Time for a vampire showdown. All of the plotting, secret meetings, and questioning of loyalties culminates in the final installment of Anno Dracula. The plot has been building to this moment, and we’ve been anxiously awaiting Dracula’s arrival. But along the way, the other characters have made for such an exciting and enjoyable adventure. Though it has existed on the backdrop, we have felt Dracula’s presence throughout the series while the other characters have driven the action. Kim Newman has created powerful, clever, and amusing personages of Victorian London. And each one is always ready for a fight.
Along the journey, this series has raised questions about the meaning and weight of evil. While several characters may be regarded as evil, some characters are seemingly worse than others. We have to decide which evil is greater and which team we are rooting for. Good and evil are also complicated in this story, because we are in a world of murderous vampires and can never really be too sure who to trust. The series also makes us think about loyalty to a particular person or cause and the power of loyalty in driving an individual’s behavior.
Anno Dracula also contains really impressive girl power. Woman are the driving force in the story, whether for good or for evil. Even though Dracula sits on the throne, his physical absence from daily and nightly activity allows for the women behind the scenes to move the plot forward. The fate of both the British people and un-dead lies in the hands and fangs of these women. Their stealth, manipulation, and intuition drive their behavior. Most of the men of the series are rather oafish, impractical, or ineffectual. Power to the women who concoct the plans, fight the good battles, and save the people.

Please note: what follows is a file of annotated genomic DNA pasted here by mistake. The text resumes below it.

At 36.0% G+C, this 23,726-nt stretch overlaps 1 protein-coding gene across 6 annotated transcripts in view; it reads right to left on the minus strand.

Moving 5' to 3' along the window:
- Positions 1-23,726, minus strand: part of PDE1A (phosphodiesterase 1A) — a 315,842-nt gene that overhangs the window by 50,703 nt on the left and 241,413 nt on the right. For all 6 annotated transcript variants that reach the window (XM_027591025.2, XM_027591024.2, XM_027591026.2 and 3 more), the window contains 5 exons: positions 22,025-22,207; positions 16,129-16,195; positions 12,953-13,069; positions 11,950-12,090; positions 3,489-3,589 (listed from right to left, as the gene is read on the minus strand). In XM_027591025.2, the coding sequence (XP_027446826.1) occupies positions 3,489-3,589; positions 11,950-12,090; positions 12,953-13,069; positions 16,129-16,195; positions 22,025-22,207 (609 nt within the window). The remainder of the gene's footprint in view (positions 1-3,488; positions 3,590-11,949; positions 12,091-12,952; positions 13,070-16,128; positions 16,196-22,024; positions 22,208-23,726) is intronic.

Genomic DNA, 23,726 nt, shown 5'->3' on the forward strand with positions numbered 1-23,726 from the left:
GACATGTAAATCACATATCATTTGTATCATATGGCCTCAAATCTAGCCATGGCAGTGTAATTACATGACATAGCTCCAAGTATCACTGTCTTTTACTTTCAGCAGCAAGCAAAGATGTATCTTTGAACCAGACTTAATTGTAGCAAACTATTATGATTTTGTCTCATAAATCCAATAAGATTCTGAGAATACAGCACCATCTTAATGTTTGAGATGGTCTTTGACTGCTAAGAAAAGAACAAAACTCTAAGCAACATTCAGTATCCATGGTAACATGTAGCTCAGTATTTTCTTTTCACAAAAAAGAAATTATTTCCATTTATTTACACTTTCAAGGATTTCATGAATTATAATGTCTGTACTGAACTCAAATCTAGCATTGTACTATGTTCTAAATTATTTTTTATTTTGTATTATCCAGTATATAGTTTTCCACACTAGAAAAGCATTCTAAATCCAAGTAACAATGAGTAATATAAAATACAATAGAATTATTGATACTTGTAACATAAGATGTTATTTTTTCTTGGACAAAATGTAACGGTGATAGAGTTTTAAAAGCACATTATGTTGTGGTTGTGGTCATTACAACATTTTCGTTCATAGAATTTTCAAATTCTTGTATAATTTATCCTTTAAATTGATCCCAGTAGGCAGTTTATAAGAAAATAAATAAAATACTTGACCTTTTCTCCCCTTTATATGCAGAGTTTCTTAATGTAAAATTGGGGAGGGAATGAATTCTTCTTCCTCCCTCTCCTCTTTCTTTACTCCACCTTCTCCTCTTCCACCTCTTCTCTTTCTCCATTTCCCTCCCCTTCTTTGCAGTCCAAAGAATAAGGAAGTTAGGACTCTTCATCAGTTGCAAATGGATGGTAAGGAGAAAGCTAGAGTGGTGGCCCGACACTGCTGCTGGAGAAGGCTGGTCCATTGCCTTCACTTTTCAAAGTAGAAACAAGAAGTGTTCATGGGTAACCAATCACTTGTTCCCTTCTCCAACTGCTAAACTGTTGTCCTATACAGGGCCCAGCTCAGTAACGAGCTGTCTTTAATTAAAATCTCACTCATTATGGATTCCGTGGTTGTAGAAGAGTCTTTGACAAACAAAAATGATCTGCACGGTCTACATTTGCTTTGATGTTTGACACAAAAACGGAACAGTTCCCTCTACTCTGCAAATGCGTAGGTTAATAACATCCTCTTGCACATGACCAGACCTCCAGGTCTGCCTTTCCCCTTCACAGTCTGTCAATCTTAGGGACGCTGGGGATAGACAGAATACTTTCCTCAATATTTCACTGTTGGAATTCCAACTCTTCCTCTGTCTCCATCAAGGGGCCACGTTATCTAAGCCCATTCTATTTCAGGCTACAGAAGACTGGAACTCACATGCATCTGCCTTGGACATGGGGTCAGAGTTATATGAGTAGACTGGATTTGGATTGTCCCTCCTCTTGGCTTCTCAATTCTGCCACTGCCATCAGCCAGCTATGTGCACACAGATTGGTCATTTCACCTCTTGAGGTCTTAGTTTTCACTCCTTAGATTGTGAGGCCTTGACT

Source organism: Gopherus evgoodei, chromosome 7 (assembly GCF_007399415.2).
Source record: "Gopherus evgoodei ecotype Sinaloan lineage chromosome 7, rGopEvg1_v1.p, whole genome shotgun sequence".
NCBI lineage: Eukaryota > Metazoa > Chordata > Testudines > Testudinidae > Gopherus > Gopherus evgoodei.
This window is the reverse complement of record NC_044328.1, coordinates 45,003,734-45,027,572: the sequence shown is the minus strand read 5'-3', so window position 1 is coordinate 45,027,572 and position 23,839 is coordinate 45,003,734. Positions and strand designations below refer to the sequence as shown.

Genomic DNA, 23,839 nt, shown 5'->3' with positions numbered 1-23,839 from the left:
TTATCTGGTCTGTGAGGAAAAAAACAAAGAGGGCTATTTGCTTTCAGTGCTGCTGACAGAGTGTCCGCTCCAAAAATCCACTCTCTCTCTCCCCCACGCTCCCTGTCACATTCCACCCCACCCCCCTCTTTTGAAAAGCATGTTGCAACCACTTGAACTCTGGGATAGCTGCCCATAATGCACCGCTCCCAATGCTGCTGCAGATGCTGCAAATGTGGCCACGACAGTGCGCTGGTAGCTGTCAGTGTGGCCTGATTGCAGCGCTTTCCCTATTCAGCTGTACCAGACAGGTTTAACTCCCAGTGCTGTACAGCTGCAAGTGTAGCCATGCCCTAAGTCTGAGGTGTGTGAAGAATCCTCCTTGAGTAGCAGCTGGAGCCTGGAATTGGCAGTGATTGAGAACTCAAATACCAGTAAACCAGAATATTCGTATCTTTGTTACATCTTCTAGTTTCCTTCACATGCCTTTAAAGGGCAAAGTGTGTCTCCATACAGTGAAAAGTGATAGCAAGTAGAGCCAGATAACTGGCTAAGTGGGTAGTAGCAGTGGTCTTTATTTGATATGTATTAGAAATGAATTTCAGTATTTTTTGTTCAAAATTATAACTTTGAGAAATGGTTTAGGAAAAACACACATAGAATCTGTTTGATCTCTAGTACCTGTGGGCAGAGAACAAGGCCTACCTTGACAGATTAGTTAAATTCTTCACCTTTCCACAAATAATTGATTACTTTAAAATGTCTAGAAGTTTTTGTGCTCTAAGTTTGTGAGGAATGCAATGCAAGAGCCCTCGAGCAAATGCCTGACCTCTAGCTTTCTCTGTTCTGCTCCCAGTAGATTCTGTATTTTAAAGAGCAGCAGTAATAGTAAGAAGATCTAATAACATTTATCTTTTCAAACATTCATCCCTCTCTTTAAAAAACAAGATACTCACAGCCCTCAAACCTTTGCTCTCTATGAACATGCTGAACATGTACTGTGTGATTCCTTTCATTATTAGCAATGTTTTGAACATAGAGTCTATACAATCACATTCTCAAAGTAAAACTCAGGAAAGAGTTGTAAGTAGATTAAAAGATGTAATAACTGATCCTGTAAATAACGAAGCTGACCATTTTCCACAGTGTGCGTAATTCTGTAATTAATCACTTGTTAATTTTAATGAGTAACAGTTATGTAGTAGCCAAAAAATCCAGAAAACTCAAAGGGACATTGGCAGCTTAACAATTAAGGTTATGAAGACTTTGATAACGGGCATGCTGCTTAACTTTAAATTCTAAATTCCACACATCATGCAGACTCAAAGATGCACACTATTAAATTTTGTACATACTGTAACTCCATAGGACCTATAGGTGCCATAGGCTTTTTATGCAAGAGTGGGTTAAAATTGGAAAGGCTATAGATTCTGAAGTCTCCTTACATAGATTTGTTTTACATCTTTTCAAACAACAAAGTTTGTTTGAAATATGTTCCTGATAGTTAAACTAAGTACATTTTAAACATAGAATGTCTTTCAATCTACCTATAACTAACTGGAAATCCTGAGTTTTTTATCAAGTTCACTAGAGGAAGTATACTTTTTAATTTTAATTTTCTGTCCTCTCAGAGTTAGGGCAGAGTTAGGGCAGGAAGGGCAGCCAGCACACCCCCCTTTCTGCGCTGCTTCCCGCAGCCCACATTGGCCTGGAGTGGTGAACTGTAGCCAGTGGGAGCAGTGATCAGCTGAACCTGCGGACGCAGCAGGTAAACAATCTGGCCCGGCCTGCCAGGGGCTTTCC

I continue to appreciate the amusing smaller details in the final installment that help to make it perfectly gothic with a twist of humor. I love the creepy vampire water babies that are introduced in this issue. They are such devilish little monsters. This issue has several monstrous characters on the attack as the final efforts for power surge ahead. In different shapes, sizes, and colors, they are the perfect amalgamation of diverse monstrosity. The exaggerated violence and gore also continue, making for an exciting culmination to the series.
Overall, the series is genre bending. It is a fun monster story that embraces and twists the Victorian Gothic to make for humorous devastation in a world run by vampires. Kim Newman brilliantly brings together recognizable characters of Victorian literature and creates a new London universe for them to romp around in. Paul McCaffrey’s art is the perfect dramatization of Newman’s vision. He effectively creates gothic humor amid chaos and violence. The series is an enjoyable ride and a testament to the ways that gothic and monster fiction can be re-imagined, recreated, and freshly configured to keep readers on the edge of their seat and enjoying the ride.